Any element – including government regulations – that threatens to increase future costs also increases the riskiness of proposed investments and decreases their expected profits. By the same token, threatened future tax increases, especially income taxes, have similar effects.


IN TODAY’S POLITICAL world, rather than encouraging private investment, policy makers threaten to increase both taxes and government regulations, inflicting even further damage to these incentives. To aggravate the situation, they direct a hostile stance toward those entrepreneurs most likely to undertake high-risk opportunities – venture capitalists and the wealthy.

Over the past several years, economists have presented numerous studies seeking to measure the effects of stimulus spending on various outcomes, totally heedless of the incentive problem. They are needless. The dismal aggregate economic statistics speak for themselves. Not only has GDP growth been disappointing, but private investment spending has been sluggish to stagnant, and woefully inadequate.

To make matters worse, policy -makers have increased minimum wages; enhanced union power at the expense of capital owners; and allowed the Environmental Protection Agency and the U.S. Department of Energy to impose a flood of costly restrictive regulations that have crippled investor incentives.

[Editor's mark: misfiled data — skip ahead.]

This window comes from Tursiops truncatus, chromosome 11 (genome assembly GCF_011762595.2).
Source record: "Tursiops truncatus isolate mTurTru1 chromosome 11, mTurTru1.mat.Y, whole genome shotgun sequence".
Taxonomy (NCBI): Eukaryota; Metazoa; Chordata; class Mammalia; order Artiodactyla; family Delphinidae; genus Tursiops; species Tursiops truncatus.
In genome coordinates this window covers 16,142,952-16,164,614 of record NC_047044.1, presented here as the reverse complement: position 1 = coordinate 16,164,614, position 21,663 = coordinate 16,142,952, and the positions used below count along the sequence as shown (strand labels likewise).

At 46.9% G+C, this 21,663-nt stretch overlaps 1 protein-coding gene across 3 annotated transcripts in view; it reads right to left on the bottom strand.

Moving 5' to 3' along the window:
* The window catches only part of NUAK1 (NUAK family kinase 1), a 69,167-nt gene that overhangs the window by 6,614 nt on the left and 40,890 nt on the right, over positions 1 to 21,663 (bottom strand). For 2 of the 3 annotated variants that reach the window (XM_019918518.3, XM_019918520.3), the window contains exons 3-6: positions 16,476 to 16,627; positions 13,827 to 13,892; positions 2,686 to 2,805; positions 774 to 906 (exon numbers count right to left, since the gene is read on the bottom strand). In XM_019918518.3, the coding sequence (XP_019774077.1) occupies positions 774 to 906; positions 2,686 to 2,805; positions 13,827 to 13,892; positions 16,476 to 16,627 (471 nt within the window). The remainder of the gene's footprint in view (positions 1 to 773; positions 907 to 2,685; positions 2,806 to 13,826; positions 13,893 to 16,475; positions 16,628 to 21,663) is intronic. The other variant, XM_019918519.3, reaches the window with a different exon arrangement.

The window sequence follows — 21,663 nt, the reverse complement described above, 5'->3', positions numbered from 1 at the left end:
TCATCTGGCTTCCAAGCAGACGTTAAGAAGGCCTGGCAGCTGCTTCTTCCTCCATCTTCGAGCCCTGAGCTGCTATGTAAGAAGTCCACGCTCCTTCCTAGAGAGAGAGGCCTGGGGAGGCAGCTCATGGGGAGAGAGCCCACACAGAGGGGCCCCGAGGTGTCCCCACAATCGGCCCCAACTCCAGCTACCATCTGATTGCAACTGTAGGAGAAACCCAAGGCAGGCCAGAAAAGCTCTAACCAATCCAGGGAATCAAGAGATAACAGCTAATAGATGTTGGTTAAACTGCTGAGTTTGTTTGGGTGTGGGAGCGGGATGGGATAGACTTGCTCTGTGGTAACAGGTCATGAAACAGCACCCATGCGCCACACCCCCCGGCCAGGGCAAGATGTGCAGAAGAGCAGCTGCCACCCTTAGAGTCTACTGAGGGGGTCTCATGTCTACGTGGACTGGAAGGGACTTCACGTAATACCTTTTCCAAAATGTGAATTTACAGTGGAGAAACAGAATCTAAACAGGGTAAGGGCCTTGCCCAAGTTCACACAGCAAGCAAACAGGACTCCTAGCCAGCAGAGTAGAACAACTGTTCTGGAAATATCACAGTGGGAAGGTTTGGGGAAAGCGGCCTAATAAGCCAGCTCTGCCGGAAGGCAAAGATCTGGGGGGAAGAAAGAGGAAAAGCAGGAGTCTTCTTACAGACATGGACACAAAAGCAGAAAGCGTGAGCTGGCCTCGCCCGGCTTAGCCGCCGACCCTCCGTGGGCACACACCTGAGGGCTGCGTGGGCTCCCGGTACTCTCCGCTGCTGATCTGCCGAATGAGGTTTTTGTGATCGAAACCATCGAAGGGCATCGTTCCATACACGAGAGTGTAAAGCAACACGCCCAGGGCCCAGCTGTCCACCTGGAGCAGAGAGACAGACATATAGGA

MONETARY POLICY suffers from the same malady. Monetary stimulus does not speak to real-world incentives in production and distribution – expected profits and their risks. To be effective, monetary stimulus (flooding banks with reserves) requires investment incentives as well. If they are absent, entrepreneurs will not borrow, and some lenders will perceive the same risks as borrowers and, hence, may not lend.

Ironically, neo-Keynesians may now better understand the old saw they once offered in criticism of earlier Federal Reserve low-interest rate policies: “You can lead a horse to water, but you can’t
make him drink.” The truth is that stimulus spending and recent monetary easing by the Fed has been thwarted by tax and regulatory policies of the Obama administration.

In fact, the results of monetary policies have been so dismal that Fed Chairman Ben Bernanke has had to point, embarrassingly enough, to the rise in stock prices as a proud accomplishment. Rising stock prices are not increases in GDP!


IF GOVERNMENT policy is to be helpful, it must constrain its bureaucrats and regulators to policies far less invasive than they are currently practicing, and it must greatly reduce the fiscal burdens that the federal government has imposed on all investment sectors of the economy – including threats of added taxes and new regulatory burdens. Fiscal stimulus, with its debt burden selfishly transferred to future generations, is not necessary.

Free the “animal spirits” that Keynes emphasized, and let monetary policy focus only on maintaining the value of the dollar.


(The writers are professors emeritus of financial economics and of economics, respectively, at the University of Georgia. Dr. Beranek lives in Aiken, S.C.
Dr. Timberlake is the author of the forthcoming
Constitutional Money: A Review of the Supreme Court’s Decisions.)